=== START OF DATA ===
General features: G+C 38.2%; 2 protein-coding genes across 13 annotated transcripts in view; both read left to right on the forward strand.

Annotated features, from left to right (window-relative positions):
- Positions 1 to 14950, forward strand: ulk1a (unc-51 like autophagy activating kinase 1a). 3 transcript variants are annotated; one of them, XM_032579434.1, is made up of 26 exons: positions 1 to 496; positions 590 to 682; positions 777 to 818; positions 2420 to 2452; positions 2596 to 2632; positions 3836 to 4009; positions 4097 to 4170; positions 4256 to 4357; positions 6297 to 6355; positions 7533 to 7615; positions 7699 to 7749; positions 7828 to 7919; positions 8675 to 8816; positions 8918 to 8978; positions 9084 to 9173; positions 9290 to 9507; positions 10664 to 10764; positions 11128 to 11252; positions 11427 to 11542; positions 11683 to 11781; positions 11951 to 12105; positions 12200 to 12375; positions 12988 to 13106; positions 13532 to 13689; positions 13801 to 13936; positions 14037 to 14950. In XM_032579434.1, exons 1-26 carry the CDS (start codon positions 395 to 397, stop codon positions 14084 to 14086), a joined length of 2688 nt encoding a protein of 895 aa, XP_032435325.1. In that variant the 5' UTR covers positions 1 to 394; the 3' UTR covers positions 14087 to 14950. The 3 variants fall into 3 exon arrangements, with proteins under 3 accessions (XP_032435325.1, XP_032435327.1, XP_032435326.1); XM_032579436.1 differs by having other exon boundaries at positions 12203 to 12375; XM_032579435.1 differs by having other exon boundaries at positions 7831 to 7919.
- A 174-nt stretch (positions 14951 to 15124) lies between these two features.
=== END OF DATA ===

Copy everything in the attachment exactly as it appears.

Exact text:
General features: G+C 38.2%; 2 protein-coding genes across 13 annotated transcripts in view; both read left to right on the forward strand.

Annotated features, from left to right (window-relative positions):
- Positions 1 to 14950, forward strand: ulk1a (unc-51 like autophagy activating kinase 1a). 3 transcript variants are annotated; one of them, XM_032579434.1, is made up of 26 exons: positions 1 to 496; positions 590 to 682; positions 777 to 818; positions 2420 to 2452; positions 2596 to 2632; positions 3836 to 4009; positions 4097 to 4170; positions 4256 to 4357; positions 6297 to 6355; positions 7533 to 7615; positions 7699 to 7749; positions 7828 to 7919; positions 8675 to 8816; positions 8918 to 8978; positions 9084 to 9173; positions 9290 to 9507; positions 10664 to 10764; positions 11128 to 11252; positions 11427 to 11542; positions 11683 to 11781; positions 11951 to 12105; positions 12200 to 12375; positions 12988 to 13106; positions 13532 to 13689; positions 13801 to 13936; positions 14037 to 14950. In XM_032579434.1, exons 1-26 carry the CDS (start codon positions 395 to 397, stop codon positions 14084 to 14086), a joined length of 2688 nt encoding a protein of 895 aa, XP_032435325.1. In that variant the 5' UTR covers positions 1 to 394; the 3' UTR covers positions 14087 to 14950. The 3 variants fall into 3 exon arrangements, with proteins under 3 accessions (XP_032435325.1, XP_032435327.1, XP_032435326.1); XM_032579436.1 differs by having other exon boundaries at positions 12203 to 12375; XM_032579435.1 differs by having other exon boundaries at positions 7831 to 7919.
- A 174-nt stretch (positions 14951 to 15124) lies between these two features.